Thursday, July 29, 2010
Wednesday, July 28, 2010
After double checking everything to make sure it would fit, I began cutting lengths from a bar of hollow, square cross section steel using our cold saw. I then drilled the mounting holes in them, and handed them over to Pete, our designated daytime welder, to weld together. While he was doing that I cut four small triangles out of steel plate and put a hole in each of them. The idea was to weld the small triangles to the bottom of the trunk, and then bolt the mounting frame onto them. This would allow easy removal of the whole frame while having a small permanent footprint in the car and allowing for the cooling shroud to be easily removed if necessary. Once Pete finished the welding, he hit it with a shiny black paint job, and it was done. It fits perfectly too, have a look.
Friday, July 23, 2010
These past few weeks I've been assigned to rewire the breakout box. Before it was a colossal mess but it did what it was supposed to, it got the car rolling.
This time I designed a much more compact wiring box that also incorporates the relay box and other small circuitry. It has one 0.5" cable that goes from the System Control Unit to the breakout box and it does everything else from there. It uses a d-subminiature as an input with two db-25 and two db-9 outputs. It is completely customizable to allow additional ouputs. It has a large 60 signal breakout board that centralizes all the signals that are going to the drivetrain. All of this is done in an enclosure about the size of just the original relay box.
Saturday, July 17, 2010
So I was driving down the road the other day in my all electric Mercury Milan when a Tesla Roadster pulled up next to me. Feeling a little confident about my car, I challenged the Roadster to a race. Within 4 seconds, I was already at 180 kph! I blew that sorry Tesla out of the water!
That's right, I did it with no fuel. Or battery charge. And I left the parking brake on. And my car was telling me to pull over. It's because I was being too awesome.
What? You think I'm lying? Okay! Okay! You caught me.
The slightly more interesting story is that I have started to integrate the CompactRIO, which I mentioned in my last post, into the car. As a test to see if it was working, I decided to control the car's speedometer and satisfy my need for speed at the same time. The next step is to try to convince the car that everything is okay. I hope to get this done by the end of next week so that the car will be ready for inspection and license plates following soon after.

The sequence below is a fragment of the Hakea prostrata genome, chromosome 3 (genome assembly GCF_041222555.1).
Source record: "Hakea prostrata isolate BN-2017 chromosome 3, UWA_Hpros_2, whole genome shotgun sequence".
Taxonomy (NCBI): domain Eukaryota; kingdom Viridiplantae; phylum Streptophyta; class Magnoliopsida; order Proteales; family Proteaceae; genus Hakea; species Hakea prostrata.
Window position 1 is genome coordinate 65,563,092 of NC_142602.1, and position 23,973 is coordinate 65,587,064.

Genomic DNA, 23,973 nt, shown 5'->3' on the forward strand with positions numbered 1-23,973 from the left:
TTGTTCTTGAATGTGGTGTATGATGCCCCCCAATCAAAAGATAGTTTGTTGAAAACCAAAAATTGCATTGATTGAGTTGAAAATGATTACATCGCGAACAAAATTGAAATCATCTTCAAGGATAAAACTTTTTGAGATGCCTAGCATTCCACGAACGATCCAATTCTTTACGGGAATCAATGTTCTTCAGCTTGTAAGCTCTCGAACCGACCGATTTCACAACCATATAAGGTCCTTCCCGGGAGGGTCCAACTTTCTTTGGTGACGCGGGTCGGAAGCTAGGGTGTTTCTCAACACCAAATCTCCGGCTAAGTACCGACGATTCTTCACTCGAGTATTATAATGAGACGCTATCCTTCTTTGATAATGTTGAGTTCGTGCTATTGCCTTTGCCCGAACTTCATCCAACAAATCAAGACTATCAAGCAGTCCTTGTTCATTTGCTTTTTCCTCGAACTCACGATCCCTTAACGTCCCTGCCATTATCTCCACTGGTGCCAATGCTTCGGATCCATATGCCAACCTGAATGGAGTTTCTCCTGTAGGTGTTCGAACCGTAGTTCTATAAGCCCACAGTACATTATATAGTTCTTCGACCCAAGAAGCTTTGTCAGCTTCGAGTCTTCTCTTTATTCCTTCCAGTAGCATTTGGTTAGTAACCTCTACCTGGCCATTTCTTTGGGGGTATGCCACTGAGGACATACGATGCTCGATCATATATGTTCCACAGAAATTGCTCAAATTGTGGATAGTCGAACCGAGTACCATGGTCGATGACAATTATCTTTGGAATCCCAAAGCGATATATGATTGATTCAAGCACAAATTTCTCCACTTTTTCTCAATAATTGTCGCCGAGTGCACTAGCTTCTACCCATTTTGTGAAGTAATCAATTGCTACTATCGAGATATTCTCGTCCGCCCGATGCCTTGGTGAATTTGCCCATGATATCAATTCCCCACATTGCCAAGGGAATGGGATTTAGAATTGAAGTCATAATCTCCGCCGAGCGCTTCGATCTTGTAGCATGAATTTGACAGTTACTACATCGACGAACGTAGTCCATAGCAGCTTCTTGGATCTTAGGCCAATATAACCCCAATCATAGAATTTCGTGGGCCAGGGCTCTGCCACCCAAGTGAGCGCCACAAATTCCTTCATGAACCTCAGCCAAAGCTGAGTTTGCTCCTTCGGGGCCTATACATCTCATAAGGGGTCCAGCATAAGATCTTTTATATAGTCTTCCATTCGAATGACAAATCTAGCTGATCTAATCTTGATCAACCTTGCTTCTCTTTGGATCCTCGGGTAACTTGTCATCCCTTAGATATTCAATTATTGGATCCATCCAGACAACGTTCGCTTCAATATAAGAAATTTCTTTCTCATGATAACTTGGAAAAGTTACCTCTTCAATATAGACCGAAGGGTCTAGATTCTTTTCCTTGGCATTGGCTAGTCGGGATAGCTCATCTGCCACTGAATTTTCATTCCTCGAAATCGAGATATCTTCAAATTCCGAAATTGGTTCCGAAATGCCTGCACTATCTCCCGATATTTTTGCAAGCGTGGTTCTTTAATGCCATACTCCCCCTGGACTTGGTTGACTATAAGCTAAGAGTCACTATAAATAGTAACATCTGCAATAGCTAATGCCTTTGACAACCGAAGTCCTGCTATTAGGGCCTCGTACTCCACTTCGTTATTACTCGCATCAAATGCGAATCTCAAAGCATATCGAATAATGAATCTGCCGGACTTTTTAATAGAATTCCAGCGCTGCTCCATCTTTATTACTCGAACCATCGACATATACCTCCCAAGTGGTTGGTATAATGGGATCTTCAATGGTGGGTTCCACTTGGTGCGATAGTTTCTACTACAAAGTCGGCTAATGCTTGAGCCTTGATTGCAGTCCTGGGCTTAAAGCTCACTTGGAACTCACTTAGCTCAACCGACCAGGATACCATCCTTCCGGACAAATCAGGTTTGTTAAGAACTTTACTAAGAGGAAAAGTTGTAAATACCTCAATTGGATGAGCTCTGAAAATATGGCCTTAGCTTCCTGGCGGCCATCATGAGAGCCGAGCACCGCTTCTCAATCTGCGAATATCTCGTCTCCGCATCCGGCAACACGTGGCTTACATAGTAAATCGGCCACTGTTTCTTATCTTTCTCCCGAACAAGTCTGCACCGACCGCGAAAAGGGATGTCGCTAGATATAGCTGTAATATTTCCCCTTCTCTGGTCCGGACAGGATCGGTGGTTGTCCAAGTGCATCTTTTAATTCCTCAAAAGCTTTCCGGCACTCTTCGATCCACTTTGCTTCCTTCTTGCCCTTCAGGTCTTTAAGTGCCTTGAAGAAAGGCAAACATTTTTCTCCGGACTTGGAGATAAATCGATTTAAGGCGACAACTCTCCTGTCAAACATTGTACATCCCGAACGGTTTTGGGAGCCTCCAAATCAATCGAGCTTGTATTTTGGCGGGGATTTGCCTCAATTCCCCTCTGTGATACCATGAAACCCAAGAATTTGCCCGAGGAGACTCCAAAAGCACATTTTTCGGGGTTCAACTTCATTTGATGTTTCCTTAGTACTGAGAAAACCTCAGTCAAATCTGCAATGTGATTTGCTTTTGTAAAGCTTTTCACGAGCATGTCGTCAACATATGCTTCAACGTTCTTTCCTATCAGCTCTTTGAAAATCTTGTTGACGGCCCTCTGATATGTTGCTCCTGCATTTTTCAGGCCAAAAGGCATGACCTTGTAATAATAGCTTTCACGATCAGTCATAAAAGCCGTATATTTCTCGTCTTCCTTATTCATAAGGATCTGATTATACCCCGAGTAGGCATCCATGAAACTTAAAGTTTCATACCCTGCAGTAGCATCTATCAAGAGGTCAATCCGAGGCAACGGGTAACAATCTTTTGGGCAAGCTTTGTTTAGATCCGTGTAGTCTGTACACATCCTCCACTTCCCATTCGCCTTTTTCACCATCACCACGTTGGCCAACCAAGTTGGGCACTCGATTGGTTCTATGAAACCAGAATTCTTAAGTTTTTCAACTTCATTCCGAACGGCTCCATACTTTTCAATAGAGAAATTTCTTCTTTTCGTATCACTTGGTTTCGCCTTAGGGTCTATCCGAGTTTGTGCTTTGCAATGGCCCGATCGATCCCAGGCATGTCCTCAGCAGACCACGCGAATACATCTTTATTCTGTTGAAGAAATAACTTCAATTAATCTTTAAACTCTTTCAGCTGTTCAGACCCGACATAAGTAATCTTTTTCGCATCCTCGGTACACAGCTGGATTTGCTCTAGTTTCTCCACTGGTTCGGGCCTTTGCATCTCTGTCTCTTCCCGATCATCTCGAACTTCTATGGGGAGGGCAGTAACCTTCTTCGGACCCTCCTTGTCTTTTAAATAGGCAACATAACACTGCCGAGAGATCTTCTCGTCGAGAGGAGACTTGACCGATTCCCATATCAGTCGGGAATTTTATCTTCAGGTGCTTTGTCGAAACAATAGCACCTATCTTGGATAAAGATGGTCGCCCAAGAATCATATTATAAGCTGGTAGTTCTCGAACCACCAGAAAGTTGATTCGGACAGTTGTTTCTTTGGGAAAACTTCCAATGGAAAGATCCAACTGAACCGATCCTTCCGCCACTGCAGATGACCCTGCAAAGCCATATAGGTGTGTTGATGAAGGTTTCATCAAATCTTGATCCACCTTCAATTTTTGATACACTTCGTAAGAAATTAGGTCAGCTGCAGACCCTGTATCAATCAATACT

Things are really starting to come together and I hope that you check back regularly for new posts about our work on electric vehicles.
Thursday, July 15, 2010
The little nuances are important when working with a luxury car (something you don’t think about until you are trying to maintain a luxury vehicle). The Porsche is a completed project that team has worked on in the past. Not only is it a beautiful car, it exhibits electric cars as a viable option. However, it is important that this luxury car look and run like a luxury vehicle. At the beginning of the summer, Pete one of the guys on the team noticed this creaking sound and decided it was creaking due to the suspension (the linkages, shock absorbers, and springs which connect the wheels to the vehicle). The decision was to look at the bushings on the suspension and make sure that they were well oiled.
This doesn’t seem like a big deal, but it can take up a lot of time. It requires moving the car and putting it on the lift. Then, we needed to start taking apart the suspension. This proved to be quite the task, in fact we ended up pulling out penetrating oil in order to disentangle rusted parts. We finally were able to pull the bushings out. We cleaned them thoroughly and spread oil on them. We than began putting all the suspension pieces back into the Porsche.
Good news – We got rid of that creaking sound, and I finally became a grease monkey (or at least I now consider myself in the club).
Wednesday, July 7, 2010
Despite majoring in Course 2, before this summer began I lacked the hands on experience that is associated with such a degree – basic shop training. The first thing I want to post about is how I learned to use this equipment.